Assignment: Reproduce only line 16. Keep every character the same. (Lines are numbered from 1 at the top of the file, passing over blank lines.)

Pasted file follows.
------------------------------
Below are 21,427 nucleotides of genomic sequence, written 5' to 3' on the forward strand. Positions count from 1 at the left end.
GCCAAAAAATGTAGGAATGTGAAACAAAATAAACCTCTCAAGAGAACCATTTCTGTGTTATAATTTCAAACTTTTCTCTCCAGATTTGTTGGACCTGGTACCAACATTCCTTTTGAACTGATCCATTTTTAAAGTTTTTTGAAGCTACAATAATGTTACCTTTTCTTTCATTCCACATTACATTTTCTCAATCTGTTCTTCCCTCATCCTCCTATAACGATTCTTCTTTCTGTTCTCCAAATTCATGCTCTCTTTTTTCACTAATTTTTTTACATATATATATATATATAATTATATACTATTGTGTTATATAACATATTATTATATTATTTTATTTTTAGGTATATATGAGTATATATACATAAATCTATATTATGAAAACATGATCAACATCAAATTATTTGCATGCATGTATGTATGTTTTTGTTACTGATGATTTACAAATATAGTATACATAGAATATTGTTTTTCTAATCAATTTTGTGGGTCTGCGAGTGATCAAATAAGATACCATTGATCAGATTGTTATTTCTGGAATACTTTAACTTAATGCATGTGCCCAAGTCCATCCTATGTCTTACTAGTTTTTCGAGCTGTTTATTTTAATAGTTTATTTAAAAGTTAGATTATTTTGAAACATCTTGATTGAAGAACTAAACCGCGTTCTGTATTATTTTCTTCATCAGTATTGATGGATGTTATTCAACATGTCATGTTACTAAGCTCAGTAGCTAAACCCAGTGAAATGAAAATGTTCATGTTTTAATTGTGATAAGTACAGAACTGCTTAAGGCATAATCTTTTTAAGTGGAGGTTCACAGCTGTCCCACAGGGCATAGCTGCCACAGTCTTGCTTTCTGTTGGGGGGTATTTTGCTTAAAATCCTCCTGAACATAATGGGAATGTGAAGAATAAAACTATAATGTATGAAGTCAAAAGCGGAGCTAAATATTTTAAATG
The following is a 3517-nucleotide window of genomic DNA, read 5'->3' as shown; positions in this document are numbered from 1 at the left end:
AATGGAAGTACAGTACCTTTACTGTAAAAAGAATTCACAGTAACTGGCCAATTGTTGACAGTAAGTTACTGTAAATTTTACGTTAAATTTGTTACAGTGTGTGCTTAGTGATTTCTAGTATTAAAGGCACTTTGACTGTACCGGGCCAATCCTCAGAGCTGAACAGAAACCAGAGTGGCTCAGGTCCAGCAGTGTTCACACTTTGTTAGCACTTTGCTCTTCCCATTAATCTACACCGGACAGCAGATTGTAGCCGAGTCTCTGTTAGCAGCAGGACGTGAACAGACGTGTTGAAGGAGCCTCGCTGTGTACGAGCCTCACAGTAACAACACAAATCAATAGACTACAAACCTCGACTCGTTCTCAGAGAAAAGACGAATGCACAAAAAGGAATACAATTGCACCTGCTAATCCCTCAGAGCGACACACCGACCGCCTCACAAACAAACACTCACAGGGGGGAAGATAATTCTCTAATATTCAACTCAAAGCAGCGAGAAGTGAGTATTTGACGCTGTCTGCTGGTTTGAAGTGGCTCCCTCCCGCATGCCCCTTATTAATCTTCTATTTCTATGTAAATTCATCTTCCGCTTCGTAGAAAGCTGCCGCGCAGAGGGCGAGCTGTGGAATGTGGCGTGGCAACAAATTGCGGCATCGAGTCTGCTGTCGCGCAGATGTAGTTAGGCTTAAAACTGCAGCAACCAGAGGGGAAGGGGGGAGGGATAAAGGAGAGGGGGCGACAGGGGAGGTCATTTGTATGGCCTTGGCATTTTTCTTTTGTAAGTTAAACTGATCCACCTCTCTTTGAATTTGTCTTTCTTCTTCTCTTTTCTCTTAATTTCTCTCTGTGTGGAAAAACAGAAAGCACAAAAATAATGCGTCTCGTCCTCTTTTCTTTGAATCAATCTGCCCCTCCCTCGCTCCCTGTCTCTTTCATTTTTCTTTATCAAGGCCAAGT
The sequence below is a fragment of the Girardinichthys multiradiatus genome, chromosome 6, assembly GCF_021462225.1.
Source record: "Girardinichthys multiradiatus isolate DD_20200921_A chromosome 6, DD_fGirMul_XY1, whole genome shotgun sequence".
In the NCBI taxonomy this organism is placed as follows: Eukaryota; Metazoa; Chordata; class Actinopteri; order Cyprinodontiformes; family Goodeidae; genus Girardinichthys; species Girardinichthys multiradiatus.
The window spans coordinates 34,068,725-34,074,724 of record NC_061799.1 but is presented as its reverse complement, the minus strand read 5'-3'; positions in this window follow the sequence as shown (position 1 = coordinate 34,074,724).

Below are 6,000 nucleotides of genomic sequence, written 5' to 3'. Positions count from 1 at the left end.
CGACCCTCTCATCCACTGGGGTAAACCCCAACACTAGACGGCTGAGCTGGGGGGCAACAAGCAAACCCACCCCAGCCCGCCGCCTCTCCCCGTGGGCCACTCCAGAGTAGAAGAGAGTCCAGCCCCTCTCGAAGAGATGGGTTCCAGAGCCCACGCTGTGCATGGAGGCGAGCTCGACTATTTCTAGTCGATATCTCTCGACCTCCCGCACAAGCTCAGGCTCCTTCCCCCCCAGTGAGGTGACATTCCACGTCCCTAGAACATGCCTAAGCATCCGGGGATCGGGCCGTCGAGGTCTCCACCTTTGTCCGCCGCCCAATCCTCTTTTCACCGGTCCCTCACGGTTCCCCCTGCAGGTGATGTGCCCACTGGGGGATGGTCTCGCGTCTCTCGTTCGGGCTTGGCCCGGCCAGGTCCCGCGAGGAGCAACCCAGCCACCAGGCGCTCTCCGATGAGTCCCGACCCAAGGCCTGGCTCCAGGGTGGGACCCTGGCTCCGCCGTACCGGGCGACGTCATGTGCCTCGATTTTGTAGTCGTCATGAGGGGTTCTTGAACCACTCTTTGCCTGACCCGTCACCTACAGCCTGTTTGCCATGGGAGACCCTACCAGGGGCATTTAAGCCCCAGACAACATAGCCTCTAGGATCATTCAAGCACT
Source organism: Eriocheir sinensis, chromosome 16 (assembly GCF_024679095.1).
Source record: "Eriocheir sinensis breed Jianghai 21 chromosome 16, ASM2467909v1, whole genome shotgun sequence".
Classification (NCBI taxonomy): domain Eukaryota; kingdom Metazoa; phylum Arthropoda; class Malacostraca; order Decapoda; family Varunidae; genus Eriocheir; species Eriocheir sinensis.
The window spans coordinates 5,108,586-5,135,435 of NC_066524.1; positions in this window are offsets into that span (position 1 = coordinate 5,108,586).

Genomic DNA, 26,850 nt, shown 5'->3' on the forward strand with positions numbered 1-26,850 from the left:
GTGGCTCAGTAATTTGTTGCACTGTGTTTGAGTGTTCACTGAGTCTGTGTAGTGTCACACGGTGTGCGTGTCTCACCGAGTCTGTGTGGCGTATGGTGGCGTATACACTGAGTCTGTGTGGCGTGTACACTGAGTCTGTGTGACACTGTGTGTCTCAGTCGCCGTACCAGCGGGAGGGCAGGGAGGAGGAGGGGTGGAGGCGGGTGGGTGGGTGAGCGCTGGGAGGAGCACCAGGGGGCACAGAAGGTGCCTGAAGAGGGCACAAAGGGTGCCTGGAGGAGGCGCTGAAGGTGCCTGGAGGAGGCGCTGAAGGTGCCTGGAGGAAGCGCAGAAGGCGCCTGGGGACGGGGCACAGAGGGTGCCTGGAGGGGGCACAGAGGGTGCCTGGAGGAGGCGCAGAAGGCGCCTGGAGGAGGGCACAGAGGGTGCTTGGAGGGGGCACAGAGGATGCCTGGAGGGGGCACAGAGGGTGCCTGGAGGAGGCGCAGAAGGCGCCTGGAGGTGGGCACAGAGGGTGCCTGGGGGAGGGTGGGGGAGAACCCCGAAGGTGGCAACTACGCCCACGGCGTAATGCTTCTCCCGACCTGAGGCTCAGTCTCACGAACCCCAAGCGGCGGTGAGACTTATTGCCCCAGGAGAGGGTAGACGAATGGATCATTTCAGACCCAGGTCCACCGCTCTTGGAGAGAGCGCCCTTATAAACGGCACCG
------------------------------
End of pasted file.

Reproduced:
GTGGCTCAGTAATTTGTTGCACTGTGTTTGAGTGTTCACTGAGTCTGTGTAGTGTCACACGGTGTGCGTGTCTCACCGAGTCTGTGTGGCGTATGGTGGCGTATACACTGAGTCTGTGTGGCGTGTACACTGAGTCTGTGTGACACTGTGTGTCTCAGTCGCCGTACCAGCGGGAGGGCAGGGAGGAGGAGGGGTGGAGGCGGGTGGGTGGGTGAGCGCTGGGAGGAGCACCAGGGGGCACAGAAGGTGCCTGAAGAGGGCACAAAGGGTGCCTGGAGGAGGCGCTGAAGGTGCCTGGAGGAGGCGCTGAAGGTGCCTGGAGGAAGCGCAGAAGGCGCCTGGGGACGGGGCACAGAGGGTGCCTGGAGGGGGCACAGAGGGTGCCTGGAGGAGGCGCAGAAGGCGCCTGGAGGAGGGCACAGAGGGTGCTTGGAGGGGGCACAGAGGATGCCTGGAGGGGGCACAGAGGGTGCCTGGAGGAGGCGCAGAAGGCGCCTGGAGGTGGGCACAGAGGGTGCCTGGGGGAGGGTGGGGGAGAACCCCGAAGGTGGCAACTACGCCCACGGCGTAATGCTTCTCCCGACCTGAGGCTCAGTCTCACGAACCCCAAGCGGCGGTGAGACTTATTGCCCCAGGAGAGGGTAGACGAATGGATCATTTCAGACCCAGGTCCACCGCTCTTGGAGAGAGCGCCCTTATAAACGGCACCG